The reward of the journey is not arriving at the destination, it’s transforming yourself to such a state of joy and worthiness and fulfillment, that you don’t feel any different when you get there.
Because you’ve already done the work. You’ve already supported yourself in becoming the person you most needed to be. The destination was just a bonus. The cherry on top.
Job seekers, for example, assume that once they finally land their new gig, intense feelings of relief and lightness and satisfaction will surge through their system as they start the first day of the rest of their lives.
Cue the lights. Start the dramatic music. Zoom in on the character’s face. And let the audience know that this new job symbolizes our hero’s highest moment of achievement.
This is it. This is the one. This what he’s been waiting for. This new job is going to change everything forever. Freeeeedommmmm!
It reads nice on a screenplay. Unfortunately, if that scene happens in real life, the character hasn’t learned a damn thing. He hasn’t grown, he’s just wearing a new suit.
His joy is at the mercy of external forces. It comes from without, not within.
Which means it can be taken away at any moment. And the minute it does, he’s back to where he started.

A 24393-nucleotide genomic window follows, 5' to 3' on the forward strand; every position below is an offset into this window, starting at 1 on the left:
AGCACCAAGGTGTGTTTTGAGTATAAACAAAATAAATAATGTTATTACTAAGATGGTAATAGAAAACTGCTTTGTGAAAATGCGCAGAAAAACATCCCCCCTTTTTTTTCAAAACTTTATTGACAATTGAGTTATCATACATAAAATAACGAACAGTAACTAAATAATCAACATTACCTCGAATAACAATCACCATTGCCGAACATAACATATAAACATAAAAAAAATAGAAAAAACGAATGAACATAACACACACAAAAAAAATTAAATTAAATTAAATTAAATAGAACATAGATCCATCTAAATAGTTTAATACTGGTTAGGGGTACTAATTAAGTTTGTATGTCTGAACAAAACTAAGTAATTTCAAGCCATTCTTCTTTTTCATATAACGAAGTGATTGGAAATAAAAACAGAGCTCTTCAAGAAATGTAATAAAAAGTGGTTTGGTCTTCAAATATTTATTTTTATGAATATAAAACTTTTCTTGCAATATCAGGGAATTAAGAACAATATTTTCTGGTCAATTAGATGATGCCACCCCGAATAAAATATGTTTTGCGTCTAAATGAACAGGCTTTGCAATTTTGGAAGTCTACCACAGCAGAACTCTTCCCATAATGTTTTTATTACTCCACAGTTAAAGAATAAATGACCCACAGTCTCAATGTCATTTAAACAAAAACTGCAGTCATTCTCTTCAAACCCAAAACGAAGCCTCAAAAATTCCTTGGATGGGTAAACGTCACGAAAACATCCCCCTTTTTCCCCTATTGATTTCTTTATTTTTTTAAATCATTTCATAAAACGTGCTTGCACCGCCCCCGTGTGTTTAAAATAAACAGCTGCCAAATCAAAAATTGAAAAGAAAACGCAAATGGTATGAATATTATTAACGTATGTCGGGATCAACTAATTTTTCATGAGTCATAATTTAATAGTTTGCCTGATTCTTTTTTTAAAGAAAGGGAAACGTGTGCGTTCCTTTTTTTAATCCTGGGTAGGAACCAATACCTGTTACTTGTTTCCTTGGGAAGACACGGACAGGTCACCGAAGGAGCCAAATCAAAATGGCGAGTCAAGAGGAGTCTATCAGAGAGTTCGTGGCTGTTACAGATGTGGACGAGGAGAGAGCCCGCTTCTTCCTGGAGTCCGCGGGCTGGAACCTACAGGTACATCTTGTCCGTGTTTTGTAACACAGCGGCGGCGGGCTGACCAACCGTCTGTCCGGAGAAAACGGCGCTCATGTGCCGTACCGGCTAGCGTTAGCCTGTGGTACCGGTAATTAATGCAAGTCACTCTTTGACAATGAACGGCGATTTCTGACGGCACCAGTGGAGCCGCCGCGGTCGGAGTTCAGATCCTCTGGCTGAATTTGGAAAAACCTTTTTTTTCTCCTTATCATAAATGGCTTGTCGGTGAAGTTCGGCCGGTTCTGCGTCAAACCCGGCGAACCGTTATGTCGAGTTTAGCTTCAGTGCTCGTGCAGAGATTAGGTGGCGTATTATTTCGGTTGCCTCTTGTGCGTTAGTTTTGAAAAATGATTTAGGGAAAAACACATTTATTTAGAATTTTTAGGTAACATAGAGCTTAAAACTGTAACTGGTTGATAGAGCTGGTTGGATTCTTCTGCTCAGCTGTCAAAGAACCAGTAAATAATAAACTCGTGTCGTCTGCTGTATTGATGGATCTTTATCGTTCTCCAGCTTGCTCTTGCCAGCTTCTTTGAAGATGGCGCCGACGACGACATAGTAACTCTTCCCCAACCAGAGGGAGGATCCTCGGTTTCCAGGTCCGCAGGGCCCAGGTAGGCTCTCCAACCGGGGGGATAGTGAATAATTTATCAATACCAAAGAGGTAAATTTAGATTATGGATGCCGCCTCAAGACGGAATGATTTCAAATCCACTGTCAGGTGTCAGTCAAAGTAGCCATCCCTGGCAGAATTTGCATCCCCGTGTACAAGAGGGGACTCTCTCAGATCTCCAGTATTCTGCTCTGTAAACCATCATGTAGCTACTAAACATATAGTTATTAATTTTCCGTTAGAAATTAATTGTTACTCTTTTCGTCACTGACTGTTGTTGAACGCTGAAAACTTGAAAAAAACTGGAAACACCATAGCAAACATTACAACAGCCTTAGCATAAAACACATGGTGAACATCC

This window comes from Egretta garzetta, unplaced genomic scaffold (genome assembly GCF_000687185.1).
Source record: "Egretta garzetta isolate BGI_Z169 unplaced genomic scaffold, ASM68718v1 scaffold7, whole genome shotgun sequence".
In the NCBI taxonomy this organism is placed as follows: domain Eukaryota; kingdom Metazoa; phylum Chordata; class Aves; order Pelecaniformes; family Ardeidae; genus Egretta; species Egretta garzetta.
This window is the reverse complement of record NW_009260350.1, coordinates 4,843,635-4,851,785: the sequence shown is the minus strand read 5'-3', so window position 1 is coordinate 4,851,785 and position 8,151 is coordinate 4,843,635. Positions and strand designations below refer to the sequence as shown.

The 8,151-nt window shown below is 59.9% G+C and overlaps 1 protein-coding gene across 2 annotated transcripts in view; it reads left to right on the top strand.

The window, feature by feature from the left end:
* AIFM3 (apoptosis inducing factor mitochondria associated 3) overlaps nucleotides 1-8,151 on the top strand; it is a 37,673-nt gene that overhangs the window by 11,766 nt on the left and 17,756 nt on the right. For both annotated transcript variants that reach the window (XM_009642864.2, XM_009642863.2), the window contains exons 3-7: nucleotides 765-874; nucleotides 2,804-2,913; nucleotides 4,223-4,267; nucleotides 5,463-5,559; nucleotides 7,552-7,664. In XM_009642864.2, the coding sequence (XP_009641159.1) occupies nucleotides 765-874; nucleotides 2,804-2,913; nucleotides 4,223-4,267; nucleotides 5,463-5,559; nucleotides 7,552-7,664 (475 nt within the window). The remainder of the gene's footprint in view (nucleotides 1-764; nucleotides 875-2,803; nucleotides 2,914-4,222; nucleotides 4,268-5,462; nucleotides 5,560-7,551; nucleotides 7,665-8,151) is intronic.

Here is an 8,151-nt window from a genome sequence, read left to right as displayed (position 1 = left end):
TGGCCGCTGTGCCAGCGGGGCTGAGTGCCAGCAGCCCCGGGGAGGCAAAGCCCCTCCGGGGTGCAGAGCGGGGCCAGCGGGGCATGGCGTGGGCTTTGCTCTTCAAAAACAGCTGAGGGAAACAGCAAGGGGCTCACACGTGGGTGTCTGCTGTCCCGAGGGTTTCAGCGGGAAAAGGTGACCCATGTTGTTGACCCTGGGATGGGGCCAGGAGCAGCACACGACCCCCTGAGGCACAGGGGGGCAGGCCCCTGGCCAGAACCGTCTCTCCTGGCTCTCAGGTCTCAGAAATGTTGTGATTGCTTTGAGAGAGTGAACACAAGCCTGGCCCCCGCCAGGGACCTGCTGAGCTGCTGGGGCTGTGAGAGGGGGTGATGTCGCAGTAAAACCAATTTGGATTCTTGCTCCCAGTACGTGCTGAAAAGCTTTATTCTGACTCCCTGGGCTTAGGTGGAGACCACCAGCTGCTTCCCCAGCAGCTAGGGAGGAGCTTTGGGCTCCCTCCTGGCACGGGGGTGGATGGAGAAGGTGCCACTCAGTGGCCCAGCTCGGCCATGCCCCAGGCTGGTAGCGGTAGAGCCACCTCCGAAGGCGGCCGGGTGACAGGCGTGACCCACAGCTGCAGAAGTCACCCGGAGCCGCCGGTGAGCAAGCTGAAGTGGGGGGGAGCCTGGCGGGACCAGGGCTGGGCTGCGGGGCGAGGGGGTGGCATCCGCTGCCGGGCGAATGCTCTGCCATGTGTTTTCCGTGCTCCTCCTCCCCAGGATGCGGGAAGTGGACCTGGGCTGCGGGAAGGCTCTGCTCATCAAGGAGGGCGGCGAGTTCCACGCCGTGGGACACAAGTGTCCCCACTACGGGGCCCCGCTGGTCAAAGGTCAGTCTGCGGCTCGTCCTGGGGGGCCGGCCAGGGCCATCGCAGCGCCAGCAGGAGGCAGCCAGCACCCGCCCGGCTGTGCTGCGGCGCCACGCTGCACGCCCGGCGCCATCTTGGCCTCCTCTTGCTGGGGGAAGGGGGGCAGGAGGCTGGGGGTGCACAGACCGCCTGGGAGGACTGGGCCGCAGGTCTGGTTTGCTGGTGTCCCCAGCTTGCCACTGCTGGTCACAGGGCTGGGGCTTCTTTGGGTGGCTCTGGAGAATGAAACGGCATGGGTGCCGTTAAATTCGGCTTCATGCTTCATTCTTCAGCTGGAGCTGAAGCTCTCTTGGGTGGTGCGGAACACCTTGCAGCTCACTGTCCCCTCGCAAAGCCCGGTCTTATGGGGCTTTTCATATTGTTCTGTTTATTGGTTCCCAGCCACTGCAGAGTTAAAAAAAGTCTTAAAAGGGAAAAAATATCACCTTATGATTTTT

On the other hand, if job seekers can approach the process knowing that their new position isn’t going to save them, set them free, make them whole or make them complete, they will have already won by the time they arrived.
Because they will have built something inside of themselves that nobody can take away from them.
The love they can never lose.
And of course, they allow themselves to celebrate and pump their fists and express gratitude and share the good news with people they love.
But the real victory is within.
LET ME ASK YA THIS…
How could you make the journey so valuable that the destination doesn’t even matter?
* * * *
That Guy with the Nametag
Author. Speaker. Strategist. Inventor. Filmmaker. Publisher. Songwriter.
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